Civil servants, household workers, workers in agriculture and forestry, military personnel, students, the self-employed and workers below age 18 are not covered.
Workers who have lost at least 60% of their capacity to work and who have 1,800 days of contributions over a period of 10 years are entitled to a pension from the Social Security Institution (SSI) which is based on their last drawn salary. The employer needs to pay the worker until the SSI takes over the case and pays for the related expenses.
If a worker gets injured due to an employer’s failure to comply with safety and health standards, the employer is then liable to the SSI for the related expenses. When an occupational illness or work accident occurs due to a third party, the third party needs to pay for damages.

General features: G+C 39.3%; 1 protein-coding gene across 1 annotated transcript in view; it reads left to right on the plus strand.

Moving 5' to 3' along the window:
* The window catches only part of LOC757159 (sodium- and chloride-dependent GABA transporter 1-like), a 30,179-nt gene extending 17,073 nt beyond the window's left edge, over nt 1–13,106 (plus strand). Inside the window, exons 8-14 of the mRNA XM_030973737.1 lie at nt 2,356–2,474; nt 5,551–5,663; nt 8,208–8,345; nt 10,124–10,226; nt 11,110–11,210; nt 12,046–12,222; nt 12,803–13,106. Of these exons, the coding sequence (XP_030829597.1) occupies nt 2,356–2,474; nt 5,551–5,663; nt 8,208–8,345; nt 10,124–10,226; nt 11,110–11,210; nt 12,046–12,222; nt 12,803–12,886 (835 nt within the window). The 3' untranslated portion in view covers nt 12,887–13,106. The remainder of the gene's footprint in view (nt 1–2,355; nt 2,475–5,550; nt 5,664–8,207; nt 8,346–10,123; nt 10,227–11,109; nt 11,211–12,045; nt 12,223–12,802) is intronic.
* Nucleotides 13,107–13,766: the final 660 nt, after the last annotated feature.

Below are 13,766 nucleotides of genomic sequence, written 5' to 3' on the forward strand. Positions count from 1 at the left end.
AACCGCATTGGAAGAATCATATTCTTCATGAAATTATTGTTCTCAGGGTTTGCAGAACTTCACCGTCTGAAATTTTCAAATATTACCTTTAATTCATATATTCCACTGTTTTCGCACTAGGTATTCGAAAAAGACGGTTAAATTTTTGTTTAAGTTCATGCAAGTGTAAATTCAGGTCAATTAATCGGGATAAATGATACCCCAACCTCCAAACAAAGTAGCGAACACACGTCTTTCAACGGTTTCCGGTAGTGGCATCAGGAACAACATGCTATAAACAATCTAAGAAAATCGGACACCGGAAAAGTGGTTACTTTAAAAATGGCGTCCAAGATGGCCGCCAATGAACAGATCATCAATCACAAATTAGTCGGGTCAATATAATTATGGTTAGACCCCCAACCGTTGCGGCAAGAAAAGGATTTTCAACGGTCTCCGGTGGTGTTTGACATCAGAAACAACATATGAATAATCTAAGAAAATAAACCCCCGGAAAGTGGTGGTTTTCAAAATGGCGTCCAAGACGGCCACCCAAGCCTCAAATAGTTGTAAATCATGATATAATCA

All employers need to buy health insurance for their employees from a provider which the Council of Cooperative Health Insurance approves. Employers need to purchase health insurance for their employees on the day they hire them. Employers must get their insurance cards within 10 days of their health insurance registration.
How GPS can Help
With our Global PEO/Employer of Record services, companies can expand into Turkey and hire their employees without having to establish a branch office or subsidiary in Turkey.
- Your candidate is hired via our Turkey PEO. If needed, we can also help you find the right talent in any country with our comprehensive global staffing services.
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Spin Off/M&A Support
- Ensure continuity of payroll, benefits and HR support when acquiring or spinning off a business with employees overseas.
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When ready, we can seamlessly transition you from the PEO/EOR model to your own legal entity and provide ongoing international HR, finance, legal, compliance and staffing support. Learn more about our end-to-end international expansion services.